(The Hill) — This year is on track to be the hottest on record, following a summer of record-breaking temperatures and a particularly warm September, according to the European climate agency.
Last month saw “unprecedented” temperatures, pushing 2023 on its way to becoming the warmest year by an estimated 1.4 degrees Celsius, or 2.5 degrees Fahrenheit, above preindustrial average temperatures, according to Samantha Burgess, deputy director of the European Union’s Copernicus Climate Change Service.
The data come as a warning sign, with Imperial College of London climate scientist Friederike Otto calling it a “death sentence.”
“This is not a fancy weather statistic,” Otto said in an email to The Associated Press. “It’s a death sentence for people and ecosystems. It destroys assets, infrastructure, harvest.”
Copernicus confirmed that last month was the warmest September on record, with an average temperature of 16.38 degrees Celsius, 61.48 degrees Fahrenheit, breaking the old record set in September 2020 by 0.5 degrees Celsius, or 0.9 degrees Fahrenheit.
Under the Paris Agreement in 2015, the world agreed to try to limit future warming to a threshold of 1.5 degrees Celsius — 2.7 degrees Fahrenheit — though this is for long-term temperature measurements rather than a single month or year.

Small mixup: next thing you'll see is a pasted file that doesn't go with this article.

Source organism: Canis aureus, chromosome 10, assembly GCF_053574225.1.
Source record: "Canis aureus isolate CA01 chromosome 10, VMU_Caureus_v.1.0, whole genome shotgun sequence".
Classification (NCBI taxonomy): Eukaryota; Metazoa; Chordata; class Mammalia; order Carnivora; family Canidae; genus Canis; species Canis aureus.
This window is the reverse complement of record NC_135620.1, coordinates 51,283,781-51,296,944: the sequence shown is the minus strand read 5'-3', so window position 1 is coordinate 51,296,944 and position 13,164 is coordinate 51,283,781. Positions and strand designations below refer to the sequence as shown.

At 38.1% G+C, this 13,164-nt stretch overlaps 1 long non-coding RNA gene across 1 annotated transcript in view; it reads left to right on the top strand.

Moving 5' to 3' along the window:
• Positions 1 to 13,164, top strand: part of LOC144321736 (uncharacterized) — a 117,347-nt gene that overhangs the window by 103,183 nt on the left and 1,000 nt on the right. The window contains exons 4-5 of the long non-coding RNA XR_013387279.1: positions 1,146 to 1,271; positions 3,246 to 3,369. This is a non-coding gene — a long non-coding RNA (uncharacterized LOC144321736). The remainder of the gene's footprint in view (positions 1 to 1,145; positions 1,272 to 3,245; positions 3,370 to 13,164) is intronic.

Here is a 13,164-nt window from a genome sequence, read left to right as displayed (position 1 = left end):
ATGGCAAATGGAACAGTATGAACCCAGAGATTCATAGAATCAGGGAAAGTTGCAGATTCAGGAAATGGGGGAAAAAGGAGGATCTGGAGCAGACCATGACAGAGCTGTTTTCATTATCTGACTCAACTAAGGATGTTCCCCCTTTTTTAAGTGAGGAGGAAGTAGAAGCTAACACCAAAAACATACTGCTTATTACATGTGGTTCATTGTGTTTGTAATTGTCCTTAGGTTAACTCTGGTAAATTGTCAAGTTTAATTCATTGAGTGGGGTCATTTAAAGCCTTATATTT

“What we’re seeing right now is the backdrop of rapid global warming at a pace that the Earth has not seen in eons coupled with El Niño, natural climate cycle” that’s a temporary warming of parts of the Pacific Ocean that affects weather around the world, U.S. climate scientist Jessica Moerman told the AP. “This double whammy together is where things get dangerous.”
El Niño conditions arrived early in June, ahead of its typical timeframe in late summer or early fall. Forecasters are predicting El Niño will likely get warmer and cause even higher temperatures next year.
While El Niño is playing a role in these extreme weather events, Copernicus Director Carlo Buontempo told the AP that climate change itself is making a bigger dent in these temperatures.
“There really is no end in sight given new oil and gas reserves are still being opened for exploitation,” Otto said. “If you have more record hot events, there is no respite for humans and nature, no time to recover.”